All these tickets should be thrown out. Anyone that has paid a fine for one of these tickets should have their money refunded. That would be the RIGHT thing to do. But I don’t think the city will do the right thing in this case. But who would be surprised at that.
Perhaps the city should look into ALL the tickets this cocaine addict police officer issued over the past few years.
I came out of my apt. today in Bucktown where there is new construction/demolition occurring, thereby throwing the WHOLE street out of whack. I actually moved my car last night so that the stupid cardboard warnings on one side wouldn’t get me a ticket, but it happened to be street cleaning on the other side (that I moved my car to) when I got out of the house this AM. However, the street cleaning is 9am-3pm, and ALL the tickets on that side of the street were given BEFORE 9am. My ticket says 9:11 but it was 8:50 when I walked out the door and all the tickets were there. To make matters worse the side that I switched my car from DIDN’T get tickets. This really sucks — I couldn’t possibly think of a way to prove such a thing save for my own testimony. What do you think?
Beat up in Bucktown
Dear Beat Up,
Sometimes this city really pisses me off.
As much as I get peeved on my own behalf or on behalf of others who are legitimately ticketed for street cleaning, the idea that a city worker would falsify the time intentionally to nail people, probably to make their ticket quota, is just plain evil. It makes me angry.
But, Beat Up, you should be able to beat this.
Here is your strategy.
First, request a hearing.
Then, photograph the chaos of the construction going on, and photograph the street in the morning showing there that NO street cleaning signs were posted. Normally, I would not officially advocate being “creative” with organizing “evidence.” But in this particular case, since the city has no problem altering the time on a ticket to nail you, why shouldn’t you fudge the truth a little to make sure they don’t screw you.
During the hearing, explain how you came out at 8:50 AM to see all these tickets on cars with a time of 9:11 AM. Bring anyone else along to testify to this fact (a girlfriend, roommate, etc.). This extra testimony will really strengthen your case.
Explain that there were no signs warning of street cleaning (wink, wink) and show the hearing officer the photos.
Explain how there were MANY cars with tickets. Tell them how many you saw. The hearing officer should be able to see the sequence of ticket numbers (before and after your ticket number) and see that a ton of tickets were issued in the area of your ticket. If they do not offer to check the ticket sequence, ask them to.
If the hearing officer sees a disproportionate amount of tickets at around the address of your ticket, it will prove your case that signs were not posted and/or a parking enforcement officer was writing tickets in advance of the 9 AM time. This tact has worked for me and I’ve seen it work for others.
If you decide to contest by mail, which is ok, but not as effective as an in-person hearing, write your story in a concise and logical way and make sure you send all your photos with explanatory captions.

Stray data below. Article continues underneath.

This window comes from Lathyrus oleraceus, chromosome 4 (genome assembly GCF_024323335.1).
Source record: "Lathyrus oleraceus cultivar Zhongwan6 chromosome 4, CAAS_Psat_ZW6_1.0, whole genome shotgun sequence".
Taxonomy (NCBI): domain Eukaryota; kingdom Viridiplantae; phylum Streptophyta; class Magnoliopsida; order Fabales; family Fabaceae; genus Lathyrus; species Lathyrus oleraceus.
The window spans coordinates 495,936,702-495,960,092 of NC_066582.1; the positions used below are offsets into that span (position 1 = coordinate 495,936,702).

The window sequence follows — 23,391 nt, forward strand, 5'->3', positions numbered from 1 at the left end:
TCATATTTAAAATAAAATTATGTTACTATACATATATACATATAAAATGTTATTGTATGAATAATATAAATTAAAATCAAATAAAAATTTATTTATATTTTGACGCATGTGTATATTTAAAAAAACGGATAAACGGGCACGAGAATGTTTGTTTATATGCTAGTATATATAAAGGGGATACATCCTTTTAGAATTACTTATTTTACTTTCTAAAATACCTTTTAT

Very truly yours,
The Parking Ticket Geek
If you have a question for The Parking Ticket Geek, please e-mail the Geek at: firstname.lastname@example.org
If we publish your question, you get an Expired Meter T-shirt–FREE!
Below is the horror story of a parking experience by a reader who had recently went shopping at Village Discount Outlet in the Roscoe Village Neighborhood.
According to our reader, she parked in the store’s lot, shopped in the store and that store only and came back to her car to find it booted. But I will let her tell the story…
Last week my car was booted by a private company, Global Parking Management, at a thrift store parking lot in Roscoe Village. Posters at the lot and inside and outside the store warned me sternly not to enter any other establishment, and to “walk directly back to my car” after making my purchases, “no exceptions.” I did not mess around. Holding my baby daughter by the hand, I marched from my car to the store and directly back again – to find a boot on my tire and a uniformed tough guy demanding $115 to release it! The man wore a half-dozen laminated tags around his neck; covered in fine print, they looked like licenses. He started a tape recorder as I approached, and informed me that I had entered another store, though he could not say which one.”You have one hour to pay,” he said, clicked a stopwatch, and walked away.
I called the police, who declined to intervene in this “civil matter.” They did say mine was one of three calls for help that day from the same lot. I grabbed my daughter and ran back into the store and pleaded with the management for help, but they gave none.
After two hours, with my daughter crying in the street and another hungry baby waiting for me at home, I had no choice but to pay up to retrieve my car. Before removing the boot, the lot attendant took my credit card, gave me a printed “Bill of Rights” with a false address and a non-working phone number for Global Parking Management, and made me sign a receipt that said, “I was not forced to sign this paper.”